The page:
How do magnetic drive water pumps work? How do air pumps work? What is GPH and how is it affected by back pressure, friction and gravity? How do you create siphon and how do you lose siphon? What makes pumps noisy and why do they fail?
Further Reading: Aquarium Pump Overview
& All About Air Pumps
What are wattage, lumens, lux and PAR? What are Kelvin and color temperature and why does it need to be different when lighting a reef tank, fish only tank and planted tank? What is the inverse square law of light? How does an LED light work? How does a fluorescent lamp work?
Further Reading: Why are Wattage, Lumens, Lux and PAR All Problematic Measurements When Choosing An Aquarium Light?
Aquariums can teach kids about the unique physical structures found in fish plants and aquatic animals. Children can learn what all of a fishes fins are for, why different fish are different shapes, why only some fish have telescopic vision, and how fish camouflage and mimicry work.
In the days when most people were farmers, the awkward facts of life discussion was easily avoided. The kids just had to observe the behavior of the farm animals to know what was what. You want to avoid the awkward discussion, let your fish do the teaching.
Many fish--especially freshwater fish--will breed in captivity and they reproduce in many ways. Some have live babies, some scatter their eggs in the aquarium, some attach their eggs to rocks, some hold eggs in their mouth until they hatch. Some fish will feed and care for their young. Some fish, such as some saltwater angelfish, will mate for life and are sexually dimorphic. This can be very exciting and an excellent teaching opportunity.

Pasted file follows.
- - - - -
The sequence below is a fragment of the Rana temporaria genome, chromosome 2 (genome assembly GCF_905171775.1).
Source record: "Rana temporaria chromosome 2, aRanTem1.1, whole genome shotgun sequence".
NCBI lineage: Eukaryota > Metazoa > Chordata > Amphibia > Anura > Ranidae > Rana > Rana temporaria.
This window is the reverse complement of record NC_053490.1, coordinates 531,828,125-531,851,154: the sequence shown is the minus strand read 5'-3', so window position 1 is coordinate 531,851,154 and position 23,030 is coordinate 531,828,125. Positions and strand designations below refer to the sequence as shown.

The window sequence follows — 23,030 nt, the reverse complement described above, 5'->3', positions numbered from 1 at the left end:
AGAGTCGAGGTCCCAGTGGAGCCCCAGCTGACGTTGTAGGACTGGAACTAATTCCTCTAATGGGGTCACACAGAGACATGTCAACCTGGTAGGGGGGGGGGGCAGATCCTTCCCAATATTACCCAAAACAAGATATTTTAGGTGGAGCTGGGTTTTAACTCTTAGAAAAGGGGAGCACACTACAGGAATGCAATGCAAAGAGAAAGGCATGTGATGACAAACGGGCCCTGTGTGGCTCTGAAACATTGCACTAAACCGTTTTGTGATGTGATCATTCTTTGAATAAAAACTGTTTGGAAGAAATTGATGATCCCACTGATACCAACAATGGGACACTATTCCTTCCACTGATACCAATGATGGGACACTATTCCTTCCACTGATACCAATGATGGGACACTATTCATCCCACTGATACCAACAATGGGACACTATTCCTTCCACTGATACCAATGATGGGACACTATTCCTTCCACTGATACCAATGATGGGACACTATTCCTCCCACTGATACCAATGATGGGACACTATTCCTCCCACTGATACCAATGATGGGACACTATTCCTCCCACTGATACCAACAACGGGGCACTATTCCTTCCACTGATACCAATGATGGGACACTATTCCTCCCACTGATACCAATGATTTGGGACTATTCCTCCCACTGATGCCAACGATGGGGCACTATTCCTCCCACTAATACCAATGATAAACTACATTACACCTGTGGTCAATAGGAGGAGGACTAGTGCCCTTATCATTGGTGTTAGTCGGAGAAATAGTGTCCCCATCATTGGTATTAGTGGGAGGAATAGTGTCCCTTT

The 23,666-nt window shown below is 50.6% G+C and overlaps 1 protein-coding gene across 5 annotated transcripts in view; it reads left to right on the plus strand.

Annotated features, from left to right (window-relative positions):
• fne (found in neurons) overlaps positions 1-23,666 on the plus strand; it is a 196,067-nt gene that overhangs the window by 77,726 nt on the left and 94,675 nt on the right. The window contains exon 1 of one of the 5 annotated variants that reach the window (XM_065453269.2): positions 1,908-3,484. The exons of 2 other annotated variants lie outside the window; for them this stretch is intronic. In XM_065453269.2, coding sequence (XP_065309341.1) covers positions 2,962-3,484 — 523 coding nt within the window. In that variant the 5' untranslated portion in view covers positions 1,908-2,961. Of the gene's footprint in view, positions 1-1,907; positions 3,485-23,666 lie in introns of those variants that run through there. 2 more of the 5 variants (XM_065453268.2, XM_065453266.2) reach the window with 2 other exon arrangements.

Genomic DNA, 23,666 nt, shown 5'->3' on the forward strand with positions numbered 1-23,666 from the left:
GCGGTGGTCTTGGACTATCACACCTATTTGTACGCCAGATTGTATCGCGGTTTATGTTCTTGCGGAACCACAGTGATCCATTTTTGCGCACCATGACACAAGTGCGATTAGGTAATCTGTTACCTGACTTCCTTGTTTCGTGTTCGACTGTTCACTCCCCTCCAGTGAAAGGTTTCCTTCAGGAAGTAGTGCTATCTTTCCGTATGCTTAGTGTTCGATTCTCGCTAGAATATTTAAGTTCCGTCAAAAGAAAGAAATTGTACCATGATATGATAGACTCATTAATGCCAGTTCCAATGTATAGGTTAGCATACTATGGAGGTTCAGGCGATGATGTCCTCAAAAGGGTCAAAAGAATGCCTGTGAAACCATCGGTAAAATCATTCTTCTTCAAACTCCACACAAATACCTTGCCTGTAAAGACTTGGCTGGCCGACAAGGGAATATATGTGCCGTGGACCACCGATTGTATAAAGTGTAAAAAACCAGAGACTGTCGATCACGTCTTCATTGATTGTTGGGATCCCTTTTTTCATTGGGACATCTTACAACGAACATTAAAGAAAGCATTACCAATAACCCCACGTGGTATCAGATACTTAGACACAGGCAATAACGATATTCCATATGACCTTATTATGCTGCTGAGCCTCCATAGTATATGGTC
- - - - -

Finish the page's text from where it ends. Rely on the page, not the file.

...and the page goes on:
Taxonomy is the process of categorizing animals into different species groups. Aquariums are excellent tools to teach the difference between bony fish and cartilaginous fish. What does it mean for a fish to be the same species but a different color, and what does it means for fish to be different species but in the same family or genus.
There are many elemental cycles in ecology, but the one we talk about all the time in aquariums is the nitrogen cycle. Children can learn how the nitrogen from fish waste changes to ammonia, then nitrite, then nitrate, and then to nitrogen gas.
Photosynthesis and Respiration
Particularly in planted aquariums, the photosynthesis and cellular respiration equations can be very important to aquarium keeping. Plants need light (energy), water, nutrients, and carbon dioxide to create sugars when they photosynthesize, while fish need sugars to produce carbon dioxide, energy, and nutrients when they respire.
Symbiosis is when two animals live in a close relationship that benefits both animals. There are many symbiotic relationships that can be seen in aquariums: clownfish & anemones; boxing crabs & anemones; sexy shrimp & anemones; pistol shrimp & gobies; anemones & hermit crabs; trapezia crabs & stony corals; and many more.
Ecological structure/ Niches
Aquariums are excellent at demonstrating the different roles animals have in their ecosystem: some fish are active predators; snails are roaming herbivores; cleaner wrasses keep parasites in check; sifting gobies clean the sand; and parrot fish create gravel. All of the animals in the ocean each fill a different role.
Ecological stoichiometry describes how the ratio of nutrients in an ecosystem affects the natural elemental cycles in the aquarium. The most common way this is used in the home aquarium is by measuring the ratio of nitrogen to phosphorus to carbon in aquarium water and making sure they’re close to the natural ratio found in the ocean (106 parts carbon to 16 parts nitrogen to 1 part phosphorus). When this ratio is out of balance it can cause problems such as algae blooms.